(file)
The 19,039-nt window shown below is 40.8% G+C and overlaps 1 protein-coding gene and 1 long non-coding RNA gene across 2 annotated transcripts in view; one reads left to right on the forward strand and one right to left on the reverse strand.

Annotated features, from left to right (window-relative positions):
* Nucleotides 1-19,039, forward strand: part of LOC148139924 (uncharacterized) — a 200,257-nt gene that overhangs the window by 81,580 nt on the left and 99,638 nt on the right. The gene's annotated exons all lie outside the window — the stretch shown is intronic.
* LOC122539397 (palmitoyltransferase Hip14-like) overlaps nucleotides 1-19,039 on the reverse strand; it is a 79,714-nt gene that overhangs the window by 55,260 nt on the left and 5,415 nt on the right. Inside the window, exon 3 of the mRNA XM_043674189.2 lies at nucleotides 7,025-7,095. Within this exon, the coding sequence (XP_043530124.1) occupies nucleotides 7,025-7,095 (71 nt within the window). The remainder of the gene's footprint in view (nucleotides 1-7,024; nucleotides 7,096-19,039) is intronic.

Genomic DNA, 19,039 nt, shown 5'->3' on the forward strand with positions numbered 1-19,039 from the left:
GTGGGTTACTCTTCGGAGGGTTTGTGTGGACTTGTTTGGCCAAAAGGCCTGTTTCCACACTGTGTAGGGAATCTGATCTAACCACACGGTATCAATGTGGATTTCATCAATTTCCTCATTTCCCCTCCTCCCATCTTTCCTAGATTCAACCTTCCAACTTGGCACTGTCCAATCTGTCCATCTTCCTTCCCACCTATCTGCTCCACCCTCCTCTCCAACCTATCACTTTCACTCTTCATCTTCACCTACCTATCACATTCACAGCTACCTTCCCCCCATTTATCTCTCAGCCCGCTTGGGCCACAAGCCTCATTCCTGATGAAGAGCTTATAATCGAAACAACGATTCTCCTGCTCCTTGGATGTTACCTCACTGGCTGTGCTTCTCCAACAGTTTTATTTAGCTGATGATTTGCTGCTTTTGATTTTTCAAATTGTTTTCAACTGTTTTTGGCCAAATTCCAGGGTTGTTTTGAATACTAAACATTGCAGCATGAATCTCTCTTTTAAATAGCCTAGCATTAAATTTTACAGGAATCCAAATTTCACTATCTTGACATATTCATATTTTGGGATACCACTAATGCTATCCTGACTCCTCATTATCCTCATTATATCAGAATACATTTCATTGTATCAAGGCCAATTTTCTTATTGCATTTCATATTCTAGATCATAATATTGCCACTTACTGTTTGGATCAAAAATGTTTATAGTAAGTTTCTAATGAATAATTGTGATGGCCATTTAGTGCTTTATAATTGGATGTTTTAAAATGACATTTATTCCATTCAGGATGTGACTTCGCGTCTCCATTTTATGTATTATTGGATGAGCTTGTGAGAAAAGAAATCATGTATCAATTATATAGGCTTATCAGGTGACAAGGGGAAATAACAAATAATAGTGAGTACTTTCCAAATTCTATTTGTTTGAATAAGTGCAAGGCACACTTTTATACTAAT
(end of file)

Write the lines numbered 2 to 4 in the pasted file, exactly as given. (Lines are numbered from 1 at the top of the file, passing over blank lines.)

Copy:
Annotated features, from left to right (window-relative positions):
* Nucleotides 1-19,039, forward strand: part of LOC148139924 (uncharacterized) — a 200,257-nt gene that overhangs the window by 81,580 nt on the left and 99,638 nt on the right. The gene's annotated exons all lie outside the window — the stretch shown is intronic.
* LOC122539397 (palmitoyltransferase Hip14-like) overlaps nucleotides 1-19,039 on the reverse strand; it is a 79,714-nt gene that overhangs the window by 55,260 nt on the left and 5,415 nt on the right. Inside the window, exon 3 of the mRNA XM_043674189.2 lies at nucleotides 7,025-7,095. Within this exon, the coding sequence (XP_043530124.1) occupies nucleotides 7,025-7,095 (71 nt within the window). The remainder of the gene's footprint in view (nucleotides 1-7,024; nucleotides 7,096-19,039) is intronic.